I was reading Amy Sample Ward’s blog this morning and she’s posted a brilliant article on Qriously – a new research tool that captures public sentiment in real time through survey style questions asked by replacing sponsored ads with questions in smartphone and tablet apps.
I’m really not able to explain the tool any better than Amy as I’ve never used it, but I have now applied for a trial account, so I’ll summarise the key points and you can click on the link above to read Amy’s blog.
Qriously – sentiment captured in real time:
- You can ask questions in 3 formats: multiple choice – two answer maximum, using a slider bar for the more subjective question, or a star/rating option
- Questions can be set by region – select the location; global, regional or local (if you get a trial account, you are limited to global questions)
- It seems that trial accounts allow you to ask 4 questions and you can gather 100 responses to measure the sentiment for your question
- The reporting shows impressions and answers in real time
- You can view the completed reports in bar graphs, slider bar questions in line graphs to show the representation of the sentiment across the slider bar and global sentiment is represented as pie charts mashed up with a global map – very cool. This allows you to test how sentiment differs based on culture or regional issues of the time. Very useful for a global, not for profit organisation that relies on charitable donations (ie. WWF-Australia)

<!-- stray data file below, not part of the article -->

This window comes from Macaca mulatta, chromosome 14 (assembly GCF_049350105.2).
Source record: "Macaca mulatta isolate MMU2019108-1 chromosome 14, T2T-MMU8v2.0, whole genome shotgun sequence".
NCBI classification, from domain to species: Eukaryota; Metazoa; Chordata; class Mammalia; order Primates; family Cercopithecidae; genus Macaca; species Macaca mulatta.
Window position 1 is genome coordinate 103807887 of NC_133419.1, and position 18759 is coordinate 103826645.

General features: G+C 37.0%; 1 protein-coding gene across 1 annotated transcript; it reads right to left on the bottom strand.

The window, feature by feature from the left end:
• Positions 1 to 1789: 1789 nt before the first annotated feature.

- Amy gives several idea starters for how this tool could be useful to marketing, campaigning, listening and targeting so check out her blog post here about Qriously and then check out Qriously for yourself!
I have pilfered a few screenshots of Qriously from Amy’s blog for your reference.
Update: 6th June, 2011. Amy has posted a follow up blog post with a case study from Katy Gilbert at Stories of our City, a worldwide social organisation striving to bring people together for world peace (easy task, right). They used Qriously to understand how they can better use social media to connect and spread the peace message.
Katy got some good insights out of it. Qriously raised some barriers that they need to address and clearly showed bias across different parts of the world to the same question. Click here for Qriously case study from Stories of our City.